and also at the age of 16 you can choose to have sex it is legal to have sex at 16 which is a big responsibility in its self also as you can have sex you can choose whether to have a baby which would make you a parent and on all the medicines and food if you are over 10/13 you are classed as a adult so why can’t they have the opportunity to vote?

Can you please specify these qualities that at 16 year old lacks.

No because…

It is important to note that in England a 16-year-old can only marry or leave home with their parents’ permission. A 16-year-old also cannot buy alcohol, buy cigarettes, or drive a car. You cannot argue on the grounds of ‘consistency’ without also arguing to lower the legal age for these activities as well.

Furthermore how is it argued or by whom? by you? painstakingly not you create a logical fallacy by saying because 16 year olds do this they should be able to do that. My 12 year old nephew can run does that mean he should be able to participate in a marathon? obviously not because he lacks certain qualities that it takes to run a marathon just like 16 year olds lack certain qualities to vote at 16


Yes because…

Secondly, it is argued that not allowing 16 and 17 year-olds the vote further adds to young people’s feelings of political alienation and suggests that the views of 16 and 17-year olds are not valid.

“The exclusion of 16 and 17 year olds from elections is fuelling the disengagement of 18-24 year olds. The longer young people are denied involvement in the formal democratic process, the less chance there is of engaging them ever. There is no evidence to suggest that once 18, young people are likely to become more engaged.” – Electoral Reform Society

No because…

Allowing young people the vote will not result in them suddenly taking an interest in political parties and elections. On the whole, young people are concerned with specific causes and issues and are, therefore, politically active in other ways, e.g. going on protests, signing petitions, etc. I have never heard any of my friends say that there feelings are being hurt by political alienation honestly more often than not we hear 16-17 year olds complaining about everything imaginable except for when it comes to politics and has the ERS run a survey or questionnaire saying that “the exclusion of 16 and 17 year olds from elections is fueling the disengagement of 18-24 year olds and furthermore I find that if 18-24 yr olds wanted to be politically involved they would be.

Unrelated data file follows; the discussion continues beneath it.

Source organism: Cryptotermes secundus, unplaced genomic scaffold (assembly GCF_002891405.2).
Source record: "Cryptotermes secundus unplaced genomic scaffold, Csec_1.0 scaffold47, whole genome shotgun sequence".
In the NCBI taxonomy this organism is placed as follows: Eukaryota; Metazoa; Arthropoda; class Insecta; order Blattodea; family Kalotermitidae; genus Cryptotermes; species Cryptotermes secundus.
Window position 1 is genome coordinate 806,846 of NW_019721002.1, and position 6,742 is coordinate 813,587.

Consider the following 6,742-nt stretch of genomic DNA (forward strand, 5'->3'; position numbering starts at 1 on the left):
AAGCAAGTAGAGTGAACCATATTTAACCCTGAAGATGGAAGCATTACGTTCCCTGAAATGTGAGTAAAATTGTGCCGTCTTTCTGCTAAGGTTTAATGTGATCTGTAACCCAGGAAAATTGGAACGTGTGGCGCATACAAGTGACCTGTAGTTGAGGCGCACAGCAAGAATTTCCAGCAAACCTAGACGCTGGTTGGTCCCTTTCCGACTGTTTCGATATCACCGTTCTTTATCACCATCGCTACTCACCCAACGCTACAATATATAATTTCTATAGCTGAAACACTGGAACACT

Yes because…

Thirdly, due to the introduction of citizenship classes into the national curriculum, 16-year-olds are now in a better position than ever to make an informed decision at elections.

“In 2002, Citizenship was introduced as a compulsory subject as part of the English National Curriculum. At Key Stage 3 young people are taught about the electoral system and the importance of voting, central and local government, and the key characteristics of parliamentary and other forms of government. At Key Stage 4 they explore the actions citizens can take in democratic and electoral processes to influence decisions locally, nationally and beyond the operation of parliamentary democracy within the UK, and of other forms of government, both democratic and non-democratic, beyond the UK. Whilst young people are some of the only citizens to be educated about the voting system, they are denied the right to use this knowledge for at least two further years and anywhere up to seven years.” – Electoral Reform Society

No because…

However, most children of this age are not likely to have found their own ideological positioning. They are likely to be heavily influenced by the beliefs of their teachers and parents, effectively offering these groups extra votes. and furthermore most teens don’t even care about the voting system they just view it as another subject.

Increase turnout

Yes because…

A further argument in favour of reducing the voting age is that reducing the voting age will increase turnout. This is because people are more likely to maintain the habit of voting throughout their lives if they start at a younger age.